Sherpa Stew and Yak Butter Apple Pie

[dropcap]T[/dropcap]he mountain came into view at dawn, a beautiful alpenglow pink against a still dark but clearing sky. Lang Tang, 23,711 feet tall, is not even in the top ten of Himalayan peaks, but its magnificent shape captured me. We were at the first of several tea houses on our way up the Lang Tang

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Chop Wood, Carry Water…and answer your cell phone

Old meets new in the Middle Himalayas [dropcap]I[/dropcap]’m in the back seat of the bus from Kathmandu to Pharping, literally the end of the road. It’s a jouncing and twisting hour-long ride and although I never suffer from car-sickness I’m fighting nausea with every turn on this mountain road; at Pharping I’m happy to make

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A 1950s Christmas

[dropcap]W[/dropcap]e lived in those days in a modest farmhouse at the end of a gravel country road a quarter mile off the two lane county highway. There was a barn and in the winter our cows did not venture outside (of course there’s a story about the cow manure and how we spread it over

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River Memory

[dropcap]I[/dropcap]have written about this little stretch of river before, (see Sand, Stars and The E-Myth) but the Colorado River is a treasury of memory. Standing at the upper boat dock just last week brought some of them streaming back to me. My dad introduced me to this place decades ago. His smiling face, big hands,

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William and Andrea Halligan on Mt. Whitney.

Chipotle Women on Mt. Whitney

[dropcap]O[/dropcap]ne night after we’d returned home, I woke up from a dream with some words echoing in my head and I scribbled them down. In the morning I didn’t remember writing them and in fact—since they were written in the dark—could hardly make them out: “If you see a distinction between the genders, it does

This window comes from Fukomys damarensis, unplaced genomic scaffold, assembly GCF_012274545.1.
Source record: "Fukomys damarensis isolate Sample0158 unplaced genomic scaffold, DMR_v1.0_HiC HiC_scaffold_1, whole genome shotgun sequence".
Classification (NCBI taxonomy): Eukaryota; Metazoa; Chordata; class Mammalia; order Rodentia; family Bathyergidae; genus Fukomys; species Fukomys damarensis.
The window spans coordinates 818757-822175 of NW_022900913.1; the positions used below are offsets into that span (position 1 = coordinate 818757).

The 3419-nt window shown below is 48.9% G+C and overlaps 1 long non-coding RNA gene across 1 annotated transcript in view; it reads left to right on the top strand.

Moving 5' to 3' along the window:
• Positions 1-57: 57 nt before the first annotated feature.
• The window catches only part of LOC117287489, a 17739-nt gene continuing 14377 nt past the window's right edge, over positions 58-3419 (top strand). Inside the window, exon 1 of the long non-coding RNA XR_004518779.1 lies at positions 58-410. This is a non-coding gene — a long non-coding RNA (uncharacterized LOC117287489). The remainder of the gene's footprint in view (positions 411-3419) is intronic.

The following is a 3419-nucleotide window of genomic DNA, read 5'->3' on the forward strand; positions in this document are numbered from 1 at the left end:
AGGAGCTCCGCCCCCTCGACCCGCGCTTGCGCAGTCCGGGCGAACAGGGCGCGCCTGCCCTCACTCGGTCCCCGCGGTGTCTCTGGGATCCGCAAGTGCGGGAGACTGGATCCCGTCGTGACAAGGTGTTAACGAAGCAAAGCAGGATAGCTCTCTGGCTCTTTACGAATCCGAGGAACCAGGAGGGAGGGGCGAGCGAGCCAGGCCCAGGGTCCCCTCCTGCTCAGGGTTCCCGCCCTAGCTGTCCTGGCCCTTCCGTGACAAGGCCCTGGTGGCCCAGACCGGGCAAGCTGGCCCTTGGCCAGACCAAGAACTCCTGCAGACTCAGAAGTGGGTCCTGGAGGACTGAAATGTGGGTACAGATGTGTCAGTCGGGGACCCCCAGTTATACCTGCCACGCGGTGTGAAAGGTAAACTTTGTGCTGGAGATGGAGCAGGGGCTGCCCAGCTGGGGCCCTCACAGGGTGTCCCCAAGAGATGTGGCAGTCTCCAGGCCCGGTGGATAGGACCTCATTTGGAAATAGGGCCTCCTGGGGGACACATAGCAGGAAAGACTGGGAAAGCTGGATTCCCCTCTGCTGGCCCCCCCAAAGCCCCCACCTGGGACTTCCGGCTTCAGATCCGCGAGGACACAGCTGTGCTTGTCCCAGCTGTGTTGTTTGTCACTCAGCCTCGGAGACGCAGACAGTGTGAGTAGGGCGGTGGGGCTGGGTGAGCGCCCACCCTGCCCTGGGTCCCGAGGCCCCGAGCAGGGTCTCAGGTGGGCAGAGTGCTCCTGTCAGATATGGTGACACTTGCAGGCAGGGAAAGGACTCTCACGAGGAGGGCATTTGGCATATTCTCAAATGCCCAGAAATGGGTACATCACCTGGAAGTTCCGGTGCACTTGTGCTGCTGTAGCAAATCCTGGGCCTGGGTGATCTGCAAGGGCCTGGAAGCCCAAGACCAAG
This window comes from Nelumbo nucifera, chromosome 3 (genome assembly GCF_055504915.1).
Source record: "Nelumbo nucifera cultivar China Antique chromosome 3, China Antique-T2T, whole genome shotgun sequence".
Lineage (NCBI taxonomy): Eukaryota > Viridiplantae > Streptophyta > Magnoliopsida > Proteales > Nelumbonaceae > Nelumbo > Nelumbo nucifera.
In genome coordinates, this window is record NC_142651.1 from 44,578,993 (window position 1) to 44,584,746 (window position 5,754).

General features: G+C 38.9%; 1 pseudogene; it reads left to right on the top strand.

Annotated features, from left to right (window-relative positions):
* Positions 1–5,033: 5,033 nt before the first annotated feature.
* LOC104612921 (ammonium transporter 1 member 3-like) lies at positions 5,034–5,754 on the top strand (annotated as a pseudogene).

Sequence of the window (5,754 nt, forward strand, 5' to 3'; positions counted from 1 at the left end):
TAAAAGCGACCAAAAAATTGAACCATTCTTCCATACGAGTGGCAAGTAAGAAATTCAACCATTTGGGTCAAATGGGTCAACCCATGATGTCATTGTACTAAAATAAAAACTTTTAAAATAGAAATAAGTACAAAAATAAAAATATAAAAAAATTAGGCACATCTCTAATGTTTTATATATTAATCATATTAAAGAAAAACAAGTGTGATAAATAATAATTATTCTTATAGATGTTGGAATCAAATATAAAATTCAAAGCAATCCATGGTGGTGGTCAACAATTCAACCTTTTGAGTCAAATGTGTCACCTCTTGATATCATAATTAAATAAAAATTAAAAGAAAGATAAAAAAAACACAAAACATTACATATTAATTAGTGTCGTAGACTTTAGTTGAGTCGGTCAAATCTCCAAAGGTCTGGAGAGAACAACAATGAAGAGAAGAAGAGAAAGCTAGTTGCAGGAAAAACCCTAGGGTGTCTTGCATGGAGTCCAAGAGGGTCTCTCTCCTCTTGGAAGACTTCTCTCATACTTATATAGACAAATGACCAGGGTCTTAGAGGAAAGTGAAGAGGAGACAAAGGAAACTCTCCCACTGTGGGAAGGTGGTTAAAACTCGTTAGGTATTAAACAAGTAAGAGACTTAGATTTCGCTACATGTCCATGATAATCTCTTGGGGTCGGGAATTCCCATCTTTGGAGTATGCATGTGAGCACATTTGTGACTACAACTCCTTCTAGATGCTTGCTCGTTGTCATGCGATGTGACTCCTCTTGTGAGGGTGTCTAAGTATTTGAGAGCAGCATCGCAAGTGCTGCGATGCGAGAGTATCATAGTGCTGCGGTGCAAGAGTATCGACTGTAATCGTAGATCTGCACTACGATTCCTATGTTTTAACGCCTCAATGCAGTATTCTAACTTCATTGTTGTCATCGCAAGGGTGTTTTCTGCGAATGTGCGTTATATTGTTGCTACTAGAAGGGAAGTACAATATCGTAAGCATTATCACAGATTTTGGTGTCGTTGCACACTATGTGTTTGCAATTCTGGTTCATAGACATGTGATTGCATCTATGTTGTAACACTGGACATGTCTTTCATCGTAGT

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Dr. Halligan at New Army Pass.

Mt. Whitney Warm-Up

[dropcap]S[/dropcap]he had driven her Ford Ranger pick-up, painted the forest green of the National Park Service, from Lone Pine up the narrow switch-back road to Horseshoe Meadows. Her khaki shorts and shirt clung to her young, thin form and showed off strong runner’s legs. I happened to be in the parking lot, retrieving some gear

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High Sierra Springtime, 2013

[dropcap]I[/dropcap] spent a few days over the Memorial Day holiday hiking in California’s eastern Sierra and recalled some of the things I’ve read about mountain and woodland walks. So here are a few photos and quotations the places brought to mind. “The mountains are calling and I must go.” ~ John Muir “In some mysterious

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In School With the Posture Police

[dropcap]I[/dropcap]n my elementary school days, I went to a one room country schoolhouse where Tom Sawyer or Huckleberry Finn would have felt at home. It’s an historical landmark now—you can Google it: Papoose Creek School. And yes, one couldn’t possibly give that name to a school these days. Papoose Creek School was one modest room,

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Penguins and People — Almost Antarctica

[dropcap]T[/dropcap]his is Part 2 of my Fierce Winds at the Edge of the World post, where Andrea and I travelled recently to Paine National Park in the Magallanes region of Chile. The southern tip of South America is rough country. Early attempts by the Spanish to establish colonies here in the 16th century were dismal

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